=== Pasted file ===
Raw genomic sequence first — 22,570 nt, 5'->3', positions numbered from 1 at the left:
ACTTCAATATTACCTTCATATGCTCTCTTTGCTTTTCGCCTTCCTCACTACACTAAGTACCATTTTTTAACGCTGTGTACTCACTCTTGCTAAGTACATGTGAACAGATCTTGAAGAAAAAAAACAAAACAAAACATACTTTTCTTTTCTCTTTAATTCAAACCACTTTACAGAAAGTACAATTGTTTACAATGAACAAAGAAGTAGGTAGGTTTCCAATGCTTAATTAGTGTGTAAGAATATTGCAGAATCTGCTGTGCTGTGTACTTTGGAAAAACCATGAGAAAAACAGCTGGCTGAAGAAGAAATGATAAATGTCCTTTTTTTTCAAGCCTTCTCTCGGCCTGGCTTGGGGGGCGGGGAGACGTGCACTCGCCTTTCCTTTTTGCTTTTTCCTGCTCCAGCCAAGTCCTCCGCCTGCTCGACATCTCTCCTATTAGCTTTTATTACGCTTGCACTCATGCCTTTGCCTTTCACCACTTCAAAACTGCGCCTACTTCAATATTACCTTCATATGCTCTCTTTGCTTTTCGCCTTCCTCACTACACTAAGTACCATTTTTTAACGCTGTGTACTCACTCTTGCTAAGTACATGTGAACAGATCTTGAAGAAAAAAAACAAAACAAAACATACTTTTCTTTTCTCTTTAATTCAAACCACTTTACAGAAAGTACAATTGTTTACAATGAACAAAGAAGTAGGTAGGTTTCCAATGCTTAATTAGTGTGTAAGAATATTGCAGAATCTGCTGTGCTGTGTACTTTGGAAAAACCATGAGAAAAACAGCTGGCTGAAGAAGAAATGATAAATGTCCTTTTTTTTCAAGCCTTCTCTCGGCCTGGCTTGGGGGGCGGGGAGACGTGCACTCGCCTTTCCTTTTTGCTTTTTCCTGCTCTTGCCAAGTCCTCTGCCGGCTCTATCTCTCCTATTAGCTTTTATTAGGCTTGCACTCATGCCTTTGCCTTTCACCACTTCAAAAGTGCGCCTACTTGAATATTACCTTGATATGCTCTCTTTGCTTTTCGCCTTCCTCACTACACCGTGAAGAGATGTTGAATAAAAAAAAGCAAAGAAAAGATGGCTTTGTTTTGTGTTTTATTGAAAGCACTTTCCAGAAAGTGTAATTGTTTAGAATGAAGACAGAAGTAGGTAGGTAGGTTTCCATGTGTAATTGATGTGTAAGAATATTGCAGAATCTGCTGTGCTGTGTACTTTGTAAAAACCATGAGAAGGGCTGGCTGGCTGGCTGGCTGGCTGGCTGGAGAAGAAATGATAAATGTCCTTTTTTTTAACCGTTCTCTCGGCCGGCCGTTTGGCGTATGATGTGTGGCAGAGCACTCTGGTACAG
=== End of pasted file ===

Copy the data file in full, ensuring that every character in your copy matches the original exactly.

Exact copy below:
Raw genomic sequence first — 22,570 nt, 5'->3', positions numbered from 1 at the left:
ACTTCAATATTACCTTCATATGCTCTCTTTGCTTTTCGCCTTCCTCACTACACTAAGTACCATTTTTTAACGCTGTGTACTCACTCTTGCTAAGTACATGTGAACAGATCTTGAAGAAAAAAAACAAAACAAAACATACTTTTCTTTTCTCTTTAATTCAAACCACTTTACAGAAAGTACAATTGTTTACAATGAACAAAGAAGTAGGTAGGTTTCCAATGCTTAATTAGTGTGTAAGAATATTGCAGAATCTGCTGTGCTGTGTACTTTGGAAAAACCATGAGAAAAACAGCTGGCTGAAGAAGAAATGATAAATGTCCTTTTTTTTCAAGCCTTCTCTCGGCCTGGCTTGGGGGGCGGGGAGACGTGCACTCGCCTTTCCTTTTTGCTTTTTCCTGCTCCAGCCAAGTCCTCCGCCTGCTCGACATCTCTCCTATTAGCTTTTATTACGCTTGCACTCATGCCTTTGCCTTTCACCACTTCAAAACTGCGCCTACTTCAATATTACCTTCATATGCTCTCTTTGCTTTTCGCCTTCCTCACTACACTAAGTACCATTTTTTAACGCTGTGTACTCACTCTTGCTAAGTACATGTGAACAGATCTTGAAGAAAAAAAACAAAACAAAACATACTTTTCTTTTCTCTTTAATTCAAACCACTTTACAGAAAGTACAATTGTTTACAATGAACAAAGAAGTAGGTAGGTTTCCAATGCTTAATTAGTGTGTAAGAATATTGCAGAATCTGCTGTGCTGTGTACTTTGGAAAAACCATGAGAAAAACAGCTGGCTGAAGAAGAAATGATAAATGTCCTTTTTTTTCAAGCCTTCTCTCGGCCTGGCTTGGGGGGCGGGGAGACGTGCACTCGCCTTTCCTTTTTGCTTTTTCCTGCTCTTGCCAAGTCCTCTGCCGGCTCTATCTCTCCTATTAGCTTTTATTAGGCTTGCACTCATGCCTTTGCCTTTCACCACTTCAAAAGTGCGCCTACTTGAATATTACCTTGATATGCTCTCTTTGCTTTTCGCCTTCCTCACTACACCGTGAAGAGATGTTGAATAAAAAAAAGCAAAGAAAAGATGGCTTTGTTTTGTGTTTTATTGAAAGCACTTTCCAGAAAGTGTAATTGTTTAGAATGAAGACAGAAGTAGGTAGGTAGGTTTCCATGTGTAATTGATGTGTAAGAATATTGCAGAATCTGCTGTGCTGTGTACTTTGTAAAAACCATGAGAAGGGCTGGCTGGCTGGCTGGCTGGCTGGCTGGAGAAGAAATGATAAATGTCCTTTTTTTTAACCGTTCTCTCGGCCGGCCGTTTGGCGTATGATGTGTGGCAGAGCACTCTGGTACAG